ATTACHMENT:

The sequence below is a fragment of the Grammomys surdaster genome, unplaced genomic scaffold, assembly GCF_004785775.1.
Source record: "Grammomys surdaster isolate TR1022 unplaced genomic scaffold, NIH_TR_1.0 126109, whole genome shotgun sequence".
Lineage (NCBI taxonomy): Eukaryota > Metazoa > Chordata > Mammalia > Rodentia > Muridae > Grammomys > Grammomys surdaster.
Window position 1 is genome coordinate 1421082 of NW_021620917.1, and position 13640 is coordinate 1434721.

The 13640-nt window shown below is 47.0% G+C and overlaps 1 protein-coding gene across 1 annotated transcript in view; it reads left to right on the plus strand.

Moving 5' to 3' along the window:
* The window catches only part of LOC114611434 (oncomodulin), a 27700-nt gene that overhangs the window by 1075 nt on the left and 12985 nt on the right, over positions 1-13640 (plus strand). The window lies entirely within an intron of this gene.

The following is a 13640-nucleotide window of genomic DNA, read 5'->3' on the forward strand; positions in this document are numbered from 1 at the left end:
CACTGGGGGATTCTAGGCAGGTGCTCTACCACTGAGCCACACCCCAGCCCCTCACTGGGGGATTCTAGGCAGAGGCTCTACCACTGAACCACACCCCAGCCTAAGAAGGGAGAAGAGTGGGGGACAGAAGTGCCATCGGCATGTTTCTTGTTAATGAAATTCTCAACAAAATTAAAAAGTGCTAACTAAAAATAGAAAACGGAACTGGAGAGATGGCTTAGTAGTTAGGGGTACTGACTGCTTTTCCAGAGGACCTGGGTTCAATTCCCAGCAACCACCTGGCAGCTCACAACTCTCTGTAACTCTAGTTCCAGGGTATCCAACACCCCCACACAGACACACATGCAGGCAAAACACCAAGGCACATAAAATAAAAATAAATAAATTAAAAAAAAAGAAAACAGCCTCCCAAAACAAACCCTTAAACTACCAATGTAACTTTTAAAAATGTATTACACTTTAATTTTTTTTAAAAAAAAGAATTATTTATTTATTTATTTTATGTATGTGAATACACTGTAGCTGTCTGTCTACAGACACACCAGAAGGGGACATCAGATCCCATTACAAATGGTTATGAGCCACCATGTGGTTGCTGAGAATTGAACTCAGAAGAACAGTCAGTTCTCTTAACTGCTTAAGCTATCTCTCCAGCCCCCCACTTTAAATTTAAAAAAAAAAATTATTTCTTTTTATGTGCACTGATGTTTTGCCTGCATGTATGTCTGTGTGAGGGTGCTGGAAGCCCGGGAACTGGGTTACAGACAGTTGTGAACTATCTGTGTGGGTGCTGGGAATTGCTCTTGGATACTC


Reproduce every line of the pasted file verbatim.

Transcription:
The sequence below is a fragment of the Grammomys surdaster genome, unplaced genomic scaffold, assembly GCF_004785775.1.
Source record: "Grammomys surdaster isolate TR1022 unplaced genomic scaffold, NIH_TR_1.0 126109, whole genome shotgun sequence".
Lineage (NCBI taxonomy): Eukaryota > Metazoa > Chordata > Mammalia > Rodentia > Muridae > Grammomys > Grammomys surdaster.
Window position 1 is genome coordinate 1421082 of NW_021620917.1, and position 13640 is coordinate 1434721.

The 13640-nt window shown below is 47.0% G+C and overlaps 1 protein-coding gene across 1 annotated transcript in view; it reads left to right on the plus strand.

Moving 5' to 3' along the window:
* The window catches only part of LOC114611434 (oncomodulin), a 27700-nt gene that overhangs the window by 1075 nt on the left and 12985 nt on the right, over positions 1-13640 (plus strand). The window lies entirely within an intron of this gene.

The following is a 13640-nucleotide window of genomic DNA, read 5'->3' on the forward strand; positions in this document are numbered from 1 at the left end:
CACTGGGGGATTCTAGGCAGGTGCTCTACCACTGAGCCACACCCCAGCCCCTCACTGGGGGATTCTAGGCAGAGGCTCTACCACTGAACCACACCCCAGCCTAAGAAGGGAGAAGAGTGGGGGACAGAAGTGCCATCGGCATGTTTCTTGTTAATGAAATTCTCAACAAAATTAAAAAGTGCTAACTAAAAATAGAAAACGGAACTGGAGAGATGGCTTAGTAGTTAGGGGTACTGACTGCTTTTCCAGAGGACCTGGGTTCAATTCCCAGCAACCACCTGGCAGCTCACAACTCTCTGTAACTCTAGTTCCAGGGTATCCAACACCCCCACACAGACACACATGCAGGCAAAACACCAAGGCACATAAAATAAAAATAAATAAATTAAAAAAAAAGAAAACAGCCTCCCAAAACAAACCCTTAAACTACCAATGTAACTTTTAAAAATGTATTACACTTTAATTTTTTTTAAAAAAAAGAATTATTTATTTATTTATTTTATGTATGTGAATACACTGTAGCTGTCTGTCTACAGACACACCAGAAGGGGACATCAGATCCCATTACAAATGGTTATGAGCCACCATGTGGTTGCTGAGAATTGAACTCAGAAGAACAGTCAGTTCTCTTAACTGCTTAAGCTATCTCTCCAGCCCCCCACTTTAAATTTAAAAAAAAAAATTATTTCTTTTTATGTGCACTGATGTTTTGCCTGCATGTATGTCTGTGTGAGGGTGCTGGAAGCCCGGGAACTGGGTTACAGACAGTTGTGAACTATCTGTGTGGGTGCTGGGAATTGCTCTTGGATACTC